I hope this information proves helpful to you, Michelle, and I hope you’ll continue to visit us here. Learning how others have managed, survived, learned and even grown from losses of their own can be an invaluable source of support and encouragement for you.

Wishing you peace and healing,

Marty T

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Dear Hans & Marty

thank you so much for taking the time to reply to my posting.

Hans - I am sorry about the loss of your Mom. Thank you for the advice and my new "mantra" I don't do grief, it does me.

Marty - you wrote so many wonderful things. So many great suggestions and once I stop crying (again) I plan on reading everything you suggested.

As ridiculuous as our company policy is (3 days for a parent) I fortunately have been there long enough that taking as much time as I need shouldn't be an issue.

I wonder why it isn't longer?

I definately have been trying to keep myself distracted however am realizing I'm not able to completely concentrate. I imagine that's to be expected, it has only been 3 days.

I can't say enough how fortunate I am to have come across this site.

Thank you so much for a wonderful site.


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Big hugs from me....Im so sorry to hear of your loss......

The thing Ive learnt with grief is....there are no set rules for how you will feel or how long it will take to get back to some kind of normality......we are each so individual and ok most go through similar stages but its not set in stone.......and time is the biggest thing.......and no one can say how much time you will need...but my advice, go with the flow and dont try to rush things......sometimes we feel pressure to get better as others maybe say are you still not over that or whatever.....only you know how you feel !!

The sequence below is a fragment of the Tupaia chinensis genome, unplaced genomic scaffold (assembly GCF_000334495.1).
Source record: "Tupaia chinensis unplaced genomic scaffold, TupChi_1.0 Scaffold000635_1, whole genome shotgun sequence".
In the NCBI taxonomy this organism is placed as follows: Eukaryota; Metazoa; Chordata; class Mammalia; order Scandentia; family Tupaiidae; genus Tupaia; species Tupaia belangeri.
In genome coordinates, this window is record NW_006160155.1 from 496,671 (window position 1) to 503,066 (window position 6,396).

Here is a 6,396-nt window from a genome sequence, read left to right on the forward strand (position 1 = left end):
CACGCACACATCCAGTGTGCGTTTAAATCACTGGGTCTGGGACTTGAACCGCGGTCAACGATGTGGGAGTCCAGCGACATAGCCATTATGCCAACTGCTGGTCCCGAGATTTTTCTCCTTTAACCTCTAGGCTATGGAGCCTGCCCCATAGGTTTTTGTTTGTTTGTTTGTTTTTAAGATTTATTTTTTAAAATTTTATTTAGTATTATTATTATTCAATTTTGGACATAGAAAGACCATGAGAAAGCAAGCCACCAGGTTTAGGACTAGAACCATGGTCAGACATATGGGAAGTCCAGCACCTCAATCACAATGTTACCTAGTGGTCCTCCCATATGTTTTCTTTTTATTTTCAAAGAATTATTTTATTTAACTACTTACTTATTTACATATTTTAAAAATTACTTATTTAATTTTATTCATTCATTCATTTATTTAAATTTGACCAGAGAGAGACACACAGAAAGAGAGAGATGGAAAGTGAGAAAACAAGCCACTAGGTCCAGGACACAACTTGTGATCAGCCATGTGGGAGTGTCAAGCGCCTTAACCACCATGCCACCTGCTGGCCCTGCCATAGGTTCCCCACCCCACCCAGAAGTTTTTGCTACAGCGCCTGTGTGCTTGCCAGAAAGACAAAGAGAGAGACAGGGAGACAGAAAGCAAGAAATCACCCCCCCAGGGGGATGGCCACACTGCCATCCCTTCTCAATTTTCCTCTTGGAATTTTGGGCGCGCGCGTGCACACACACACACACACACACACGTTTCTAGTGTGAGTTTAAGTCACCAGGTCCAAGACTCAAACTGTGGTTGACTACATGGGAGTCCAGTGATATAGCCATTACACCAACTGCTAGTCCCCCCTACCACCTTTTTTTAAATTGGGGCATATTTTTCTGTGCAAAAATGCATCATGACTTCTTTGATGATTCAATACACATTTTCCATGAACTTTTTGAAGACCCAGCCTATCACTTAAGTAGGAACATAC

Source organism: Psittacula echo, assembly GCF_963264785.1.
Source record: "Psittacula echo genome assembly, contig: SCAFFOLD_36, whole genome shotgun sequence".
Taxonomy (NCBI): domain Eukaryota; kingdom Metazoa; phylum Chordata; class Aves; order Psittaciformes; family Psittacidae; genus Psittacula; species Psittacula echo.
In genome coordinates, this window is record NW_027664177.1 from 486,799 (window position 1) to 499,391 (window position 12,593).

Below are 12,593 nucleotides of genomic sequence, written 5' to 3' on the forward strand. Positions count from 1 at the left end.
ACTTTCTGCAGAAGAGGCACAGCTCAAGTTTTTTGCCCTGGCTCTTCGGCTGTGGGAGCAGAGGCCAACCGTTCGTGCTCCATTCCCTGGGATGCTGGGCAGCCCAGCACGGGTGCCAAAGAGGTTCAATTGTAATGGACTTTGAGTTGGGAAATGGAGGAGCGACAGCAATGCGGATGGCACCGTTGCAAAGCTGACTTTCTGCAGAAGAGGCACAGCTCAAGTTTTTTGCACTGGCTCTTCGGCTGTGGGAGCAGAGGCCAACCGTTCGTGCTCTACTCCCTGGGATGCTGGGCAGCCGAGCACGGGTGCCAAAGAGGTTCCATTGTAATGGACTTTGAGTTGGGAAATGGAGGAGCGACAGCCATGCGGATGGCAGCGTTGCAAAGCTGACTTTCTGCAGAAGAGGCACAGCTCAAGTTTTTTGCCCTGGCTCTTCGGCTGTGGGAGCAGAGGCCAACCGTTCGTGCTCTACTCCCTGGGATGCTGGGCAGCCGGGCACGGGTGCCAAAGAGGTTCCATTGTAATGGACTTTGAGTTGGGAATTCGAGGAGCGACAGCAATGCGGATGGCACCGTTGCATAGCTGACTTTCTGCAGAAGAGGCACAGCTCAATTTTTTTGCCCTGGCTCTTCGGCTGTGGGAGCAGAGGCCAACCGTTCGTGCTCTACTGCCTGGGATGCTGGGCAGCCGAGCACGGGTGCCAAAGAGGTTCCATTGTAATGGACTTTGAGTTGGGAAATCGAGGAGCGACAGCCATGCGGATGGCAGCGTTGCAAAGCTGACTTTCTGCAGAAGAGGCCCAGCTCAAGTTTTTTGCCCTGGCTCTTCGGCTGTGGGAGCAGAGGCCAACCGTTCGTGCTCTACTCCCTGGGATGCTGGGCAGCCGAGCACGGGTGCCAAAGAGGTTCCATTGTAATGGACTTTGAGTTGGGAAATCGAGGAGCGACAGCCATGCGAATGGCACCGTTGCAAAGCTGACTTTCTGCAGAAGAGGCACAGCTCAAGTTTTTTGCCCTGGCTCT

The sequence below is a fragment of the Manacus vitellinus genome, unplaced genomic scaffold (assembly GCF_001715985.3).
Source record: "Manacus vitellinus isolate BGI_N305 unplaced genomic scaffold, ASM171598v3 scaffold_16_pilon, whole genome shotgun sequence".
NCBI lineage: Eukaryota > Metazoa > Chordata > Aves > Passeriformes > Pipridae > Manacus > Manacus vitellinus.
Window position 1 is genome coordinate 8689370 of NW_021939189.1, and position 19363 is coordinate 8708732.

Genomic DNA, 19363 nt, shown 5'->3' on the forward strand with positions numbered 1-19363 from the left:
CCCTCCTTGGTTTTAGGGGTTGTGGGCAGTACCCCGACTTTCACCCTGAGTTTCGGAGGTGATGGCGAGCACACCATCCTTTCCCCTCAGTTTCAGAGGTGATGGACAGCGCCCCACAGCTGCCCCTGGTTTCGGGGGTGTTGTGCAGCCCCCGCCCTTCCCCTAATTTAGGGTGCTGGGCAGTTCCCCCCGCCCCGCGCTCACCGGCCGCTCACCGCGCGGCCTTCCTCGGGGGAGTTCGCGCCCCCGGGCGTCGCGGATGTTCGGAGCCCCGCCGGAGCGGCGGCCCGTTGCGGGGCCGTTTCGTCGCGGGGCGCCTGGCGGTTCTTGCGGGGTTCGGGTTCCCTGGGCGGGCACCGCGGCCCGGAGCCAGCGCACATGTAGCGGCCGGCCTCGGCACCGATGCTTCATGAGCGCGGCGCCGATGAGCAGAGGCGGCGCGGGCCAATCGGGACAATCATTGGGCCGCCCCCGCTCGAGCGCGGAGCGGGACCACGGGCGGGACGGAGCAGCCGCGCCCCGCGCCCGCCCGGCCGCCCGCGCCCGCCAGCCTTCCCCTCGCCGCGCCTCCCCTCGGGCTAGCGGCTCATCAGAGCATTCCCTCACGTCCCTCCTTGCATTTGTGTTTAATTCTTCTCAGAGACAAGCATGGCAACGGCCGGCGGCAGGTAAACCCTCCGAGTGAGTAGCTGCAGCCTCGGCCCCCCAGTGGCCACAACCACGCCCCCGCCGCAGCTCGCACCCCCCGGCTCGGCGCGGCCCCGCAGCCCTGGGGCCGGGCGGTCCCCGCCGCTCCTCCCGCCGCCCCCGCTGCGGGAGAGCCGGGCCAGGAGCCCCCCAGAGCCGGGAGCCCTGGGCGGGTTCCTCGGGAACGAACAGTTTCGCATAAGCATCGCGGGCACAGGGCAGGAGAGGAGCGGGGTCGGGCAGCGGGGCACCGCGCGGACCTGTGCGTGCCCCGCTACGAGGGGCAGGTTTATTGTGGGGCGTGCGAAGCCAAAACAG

Another thing Ive learnt is no matter how crazy the way you feel may seem Im sure you could find someone else who could say they felt like that too!!

Also...take time to feel....allow yourself the feelings.....in time the pain will lessen and no one can ever take away our memories !

Take care God bless

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  • 2 weeks later...

i had not seen my daddy in 16 years i talked too him on the phone all the time and sent cards and letteres and photos he lived in ind and i live in sc long way apart i always thought i had time t oo go see him he called me 6 mo ago told me he was dieing july 5th i went and got my daddy so i could take care of him and with in six weeks he died holding my had looking into my eyes in my home so i no how you feel but it will get easyer day by day or at least that is what they keep telling me i too still cry all the time so god bless and i wish you well